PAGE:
The Weaknesses of National Organs, Tissues and Cells Transplantation Policy
Transplantation, whether of organs, tissues or cells, is not without some risk to the living donor, the recipient, and the health care professionals involved. Transplantation carries the risk of the operative procedure itself and, for example, of the lifelong immune suppression necessary in organ transplantation. In each case the potential benefits of the transplant procedure should outweigh the risks. The factors influencing the clinical outcome of transplantation are complex and there is an interaction between 2 different biological systems, that of the donor and the recipient. Therefore when assessing the risk of transplantation, aspects of both donor and recipient should be considered.


Living donors of organs, tissues or cells will face risks associated both with testing to ascertain their suitability as a donor and the procedure to obtain the organ, tissue or cells. Complications may include medical, surgical, social, financial or psychological problems and, in the worst case scenario, could seriously incapacitate the donor or even lead to the donor’s death. As donors are volunteers and otherwise healthy individuals, all possible measures must be taken to minimise the risks to the donor. In most cases of removal of surgical residues, there is no additional risk for the donor. If, however, procurement does result in additional risks for the donor, the donor has to give informed consent concerning these risks.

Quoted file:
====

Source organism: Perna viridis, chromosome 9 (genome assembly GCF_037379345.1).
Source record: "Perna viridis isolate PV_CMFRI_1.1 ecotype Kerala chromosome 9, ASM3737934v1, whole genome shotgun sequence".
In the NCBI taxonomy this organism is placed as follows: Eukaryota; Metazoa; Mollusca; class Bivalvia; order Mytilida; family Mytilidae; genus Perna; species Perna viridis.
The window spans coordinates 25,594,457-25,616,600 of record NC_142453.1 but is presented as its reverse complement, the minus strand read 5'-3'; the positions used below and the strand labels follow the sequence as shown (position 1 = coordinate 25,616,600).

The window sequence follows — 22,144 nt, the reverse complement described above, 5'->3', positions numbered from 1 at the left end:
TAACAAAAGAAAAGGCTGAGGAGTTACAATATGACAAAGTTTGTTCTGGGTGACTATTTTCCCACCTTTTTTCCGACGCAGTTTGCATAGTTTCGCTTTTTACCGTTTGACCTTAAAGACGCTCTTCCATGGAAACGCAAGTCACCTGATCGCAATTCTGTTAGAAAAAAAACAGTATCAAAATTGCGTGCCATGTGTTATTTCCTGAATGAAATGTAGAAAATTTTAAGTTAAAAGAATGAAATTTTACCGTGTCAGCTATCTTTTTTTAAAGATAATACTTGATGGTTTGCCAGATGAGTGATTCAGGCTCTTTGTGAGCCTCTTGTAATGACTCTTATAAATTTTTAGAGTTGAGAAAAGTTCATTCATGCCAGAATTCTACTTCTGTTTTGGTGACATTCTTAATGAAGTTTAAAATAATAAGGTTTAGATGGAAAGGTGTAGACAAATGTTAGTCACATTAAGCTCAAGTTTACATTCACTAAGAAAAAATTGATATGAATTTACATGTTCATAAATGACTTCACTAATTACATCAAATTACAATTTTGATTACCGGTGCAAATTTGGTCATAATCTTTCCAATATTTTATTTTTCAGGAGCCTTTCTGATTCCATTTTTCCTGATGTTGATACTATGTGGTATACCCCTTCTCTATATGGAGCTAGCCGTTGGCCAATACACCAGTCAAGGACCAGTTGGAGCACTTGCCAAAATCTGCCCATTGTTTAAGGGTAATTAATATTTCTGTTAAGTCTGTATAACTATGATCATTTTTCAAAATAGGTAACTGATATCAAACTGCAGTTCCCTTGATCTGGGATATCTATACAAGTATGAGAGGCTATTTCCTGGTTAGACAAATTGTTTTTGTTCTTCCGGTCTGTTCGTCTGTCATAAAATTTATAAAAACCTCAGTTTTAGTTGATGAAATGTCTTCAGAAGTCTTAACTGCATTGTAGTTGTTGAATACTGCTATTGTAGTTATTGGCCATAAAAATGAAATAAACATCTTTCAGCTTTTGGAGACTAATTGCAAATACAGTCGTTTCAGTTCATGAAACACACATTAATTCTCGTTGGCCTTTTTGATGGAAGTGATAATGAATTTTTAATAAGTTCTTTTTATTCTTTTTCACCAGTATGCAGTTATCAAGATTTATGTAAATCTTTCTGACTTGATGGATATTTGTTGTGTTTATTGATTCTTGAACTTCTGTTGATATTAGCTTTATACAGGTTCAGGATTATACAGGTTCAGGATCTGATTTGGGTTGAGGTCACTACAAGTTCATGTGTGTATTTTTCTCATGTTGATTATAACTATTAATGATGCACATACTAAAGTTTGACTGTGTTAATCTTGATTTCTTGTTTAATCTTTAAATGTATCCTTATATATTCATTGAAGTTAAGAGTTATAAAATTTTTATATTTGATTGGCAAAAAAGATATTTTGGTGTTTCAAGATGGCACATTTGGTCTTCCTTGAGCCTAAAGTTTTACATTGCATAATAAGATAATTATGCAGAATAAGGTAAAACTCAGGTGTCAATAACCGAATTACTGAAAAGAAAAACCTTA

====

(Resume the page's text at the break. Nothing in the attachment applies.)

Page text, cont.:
In most circumstances, the major risk to the transplant candidate is failure to obtain transplantation through, for example, organ shortage. Other risks for the recipient may include:
– failure of the transplant because the graft is inadequate, damaged or poorly
preserved and fails to function (primary graft failure);
– risks associated with the transplantation procedure;
– rejection of organs, tissues or cells, either acutely or over the longer term
(chronic rejection);
– disease transmission such as an infection or a malignancy;
– contamination or damage of the graft in some other way during transport,
processing or storage;
– complications of immunosuppression and other concomitant therapies;
– recurrence of primary disease.